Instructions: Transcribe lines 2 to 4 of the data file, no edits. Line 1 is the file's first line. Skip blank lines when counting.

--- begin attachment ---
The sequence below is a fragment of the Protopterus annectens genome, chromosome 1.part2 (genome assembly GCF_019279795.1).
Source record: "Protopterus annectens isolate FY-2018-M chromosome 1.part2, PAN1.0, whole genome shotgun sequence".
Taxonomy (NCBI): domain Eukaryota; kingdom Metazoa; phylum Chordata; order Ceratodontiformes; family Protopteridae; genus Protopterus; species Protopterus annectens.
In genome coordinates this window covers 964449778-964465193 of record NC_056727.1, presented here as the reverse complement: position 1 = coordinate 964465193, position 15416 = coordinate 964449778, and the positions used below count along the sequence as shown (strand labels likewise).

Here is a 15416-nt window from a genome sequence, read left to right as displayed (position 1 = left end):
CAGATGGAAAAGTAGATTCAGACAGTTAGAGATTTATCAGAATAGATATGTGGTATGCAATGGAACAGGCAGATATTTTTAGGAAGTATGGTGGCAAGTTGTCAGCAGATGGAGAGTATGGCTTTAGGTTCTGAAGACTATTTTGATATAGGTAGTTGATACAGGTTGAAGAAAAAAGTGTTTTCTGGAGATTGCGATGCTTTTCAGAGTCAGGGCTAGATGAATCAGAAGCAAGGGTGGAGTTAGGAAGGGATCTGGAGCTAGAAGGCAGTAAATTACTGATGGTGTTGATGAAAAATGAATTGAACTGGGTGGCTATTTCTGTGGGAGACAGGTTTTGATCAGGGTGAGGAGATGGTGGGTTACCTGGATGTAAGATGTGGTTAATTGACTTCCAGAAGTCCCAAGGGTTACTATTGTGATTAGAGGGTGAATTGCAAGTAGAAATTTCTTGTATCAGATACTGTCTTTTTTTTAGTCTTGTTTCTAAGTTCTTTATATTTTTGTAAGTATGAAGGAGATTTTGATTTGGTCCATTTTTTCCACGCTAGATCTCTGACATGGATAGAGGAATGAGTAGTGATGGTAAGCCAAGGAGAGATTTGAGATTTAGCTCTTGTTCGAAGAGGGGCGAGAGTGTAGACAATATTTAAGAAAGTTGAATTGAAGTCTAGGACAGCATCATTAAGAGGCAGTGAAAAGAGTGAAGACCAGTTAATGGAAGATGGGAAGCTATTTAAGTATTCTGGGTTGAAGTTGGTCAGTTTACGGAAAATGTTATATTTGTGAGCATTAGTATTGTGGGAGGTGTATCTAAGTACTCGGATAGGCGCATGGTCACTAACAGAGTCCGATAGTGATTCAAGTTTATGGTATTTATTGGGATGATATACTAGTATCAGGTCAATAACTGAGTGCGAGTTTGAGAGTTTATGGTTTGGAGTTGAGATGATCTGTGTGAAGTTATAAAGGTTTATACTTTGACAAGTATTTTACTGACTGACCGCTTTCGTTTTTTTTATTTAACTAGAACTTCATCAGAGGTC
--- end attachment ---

Source record: "Protopterus annectens isolate FY-2018-M chromosome 1.part2, PAN1.0, whole genome shotgun sequence".
Taxonomy (NCBI): domain Eukaryota; kingdom Metazoa; phylum Chordata; order Ceratodontiformes; family Protopteridae; genus Protopterus; species Protopterus annectens.
In genome coordinates this window covers 964449778-964465193 of record NC_056727.1, presented here as the reverse complement: position 1 = coordinate 964465193, position 15416 = coordinate 964449778, and the positions used below count along the sequence as shown (strand labels likewise).